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All week, we'll be featuring recent college graduates and longtime friends Liyna Anwar and Anum Arshad as they plan, prepare, and host a backyard South Asian-inspired feast for their mothers.
Today: Liyna prepares -- and meditates on -- the Hyderabadi biryani. This is the third post in their Big Feast -- check out Shopping for Spices and Building the Tandoor Oven.
I feel like I have a lot of responsibility to accurately present biryani to all of you readers out there. It may seem silly that I feel like a thousand glaring eyes are on me, waiting to pounce if I say something wrong, but that’s how serious biryani is to Hyderabadi people! Everyone has his or her special family method of doing it, yet at the same time there are some standard features that most Hyderabadi biryanis have. And because it’s often served at parties, weddings, and other special occasions, biryani also symbolizes celebration, togetherness, and quite fittingly, a big feast.
All biryanis are great but there are a few things about Hyderabadi biryani that make people go, well, crazy. One thing that people always comment on is how every grain of rice seems to be imbued with so much meat flavor. That is a result of the cooking technique. Unlike most other varieties where the meat is cooked first, in Hyderabadi biryani you cook the raw marinated meat and par-cooked rice together in the oven. So as the meat is cooking, the juices release themselves into the still-absorbant rice. Another difference is the combination of spices. Some biryani varieties are strong and spicy or use a colorful mix of vegetables. But true Hyderabadi biryani uses a subtler mix of ingredients – people love it for being bold, but elegantly aromatic. However, to try to explain every intricacy of biryani in one simple post would be superficial (at best) and could get me some serious hate mail (at worst). That’s why I’m going to speak about what’s relevant to my experience with Hyderabadi biryani – some secret techniques, some pivotal steps, and what it means to me.
Ever since I was little, I have loved biryani. I understand that all desi people love biryani, but I love biryani. I would wait anxiously for the days my mom would make the garlic-ginger paste, filling the kitchen with a pungent aroma. Since the first step in marinating the meat for biryani involves rubbing it with that ginger-garlic paste, biryani was already destined to be one of my all-time favorites.
My mom is the one who taught me how to make Hyderabadi biryani and although I’m nowhere near an expert, I am slowly getting the hang of it. The time I make it for the Big Mother’s Day Feast, though, will be the first time I will make it on my own. (And I know everyone says this, but my mom’s biryani is the best. I will have a tough crowd.)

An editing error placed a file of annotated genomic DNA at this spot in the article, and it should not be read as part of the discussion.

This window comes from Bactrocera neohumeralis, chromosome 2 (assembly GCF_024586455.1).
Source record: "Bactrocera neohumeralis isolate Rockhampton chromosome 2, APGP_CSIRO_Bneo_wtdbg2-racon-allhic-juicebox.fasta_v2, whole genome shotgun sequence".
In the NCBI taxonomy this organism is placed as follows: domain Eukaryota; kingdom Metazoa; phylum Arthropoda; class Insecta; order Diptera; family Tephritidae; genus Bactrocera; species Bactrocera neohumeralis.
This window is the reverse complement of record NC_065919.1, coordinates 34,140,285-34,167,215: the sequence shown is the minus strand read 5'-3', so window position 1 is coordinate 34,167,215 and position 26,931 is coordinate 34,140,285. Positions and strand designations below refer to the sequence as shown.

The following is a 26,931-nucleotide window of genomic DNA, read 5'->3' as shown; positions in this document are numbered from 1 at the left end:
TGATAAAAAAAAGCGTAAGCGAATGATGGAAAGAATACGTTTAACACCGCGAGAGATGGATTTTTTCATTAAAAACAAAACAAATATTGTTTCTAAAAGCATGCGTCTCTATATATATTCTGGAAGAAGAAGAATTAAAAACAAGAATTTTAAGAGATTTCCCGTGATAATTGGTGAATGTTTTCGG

Here are some of the main ingredients (I cant give them all away! Some are secret!) that go into Hyderabadi biryani. We use onions, lemons, full fat yogurt, ghee (clarified butter), garlic-ginger paste (please just make this fresh!), and cilantro (Indians use the leaves and stems).
As for the spices, cinnamon sticks, cardamom pods, saffron, cloves, and caraway seeds all go into a spice grinder (you can also use a coffee grinder) and then into the mixing bowl with the raw chicken and other ingredients. Chili powder, turmeric, salt, and fried onions all go in the marinade, too. About the fried onions. In Indian cooking, fried onions are made by placing very thinly sliced onions in hot vegetable or canola oil and letting it cook down past the stage of caramelization – you cook until the strands are dark brown! It seems like they are burnt, but if you do it correctly, the end result is a deep, sweet onion flavor. There really isn’t an exact flavor comparison in American cooking and it plays a major role in how biryani tastes. After you let the finished fried onions dry off on some paper towels, you crush them up into a coarse powder consistency and add them to the chicken marinade.
After the seasoned chicken goes in a casserole dish, it’s time to prepare the rice. My mom says that cooking the rice is probably the most important step because it’s the easiest to mess up. In Hyderabadi biryani, the rice needs to be par-cooked before you add it on top of the casserole dish. If you par-cook it too much in the water, by the time it comes out of the casserole, the end result becomes mushy. Too little, and you’re left with hard rice. It’s all in the timing.
Wrapping the casserole with foil and then covering it with a lid may seem redundant, but trust me – it’s not. That extra tight seal is what really locks the flavors in and allows all the components to mingle and become one cohesive unit. In India, a lot of cooks actually seal the edge with dough to provide the tightest possible covering.
After you take it out of the oven, mix the rice up and down gently to combine the chicken mixture from the bottom with the rice on top.
The Hyderabadi biryani is done! Serve with raita (also known as dahi ki chutney), which is a sauce made from yogurt.
Want to make your own biryani? Here are two FOOD52 favorites:
Tomato Rice (Tamatar Biryani)Shrimp Biryani
Le Creuset has generously offered to reward our Big Feasters for all their hard work, and as our third Big Feast, Liyna and Anum will win, in the color of their choice (flame, cherry, fennel, Caribbean, dune, Dijon, or Marseille): a 5-quart braiser, a 4-quart stainless saucepan, and a large serving platter. Pitch us your Big Feast at [email protected] for a chance to win up to $500 in Le Creuset booty.
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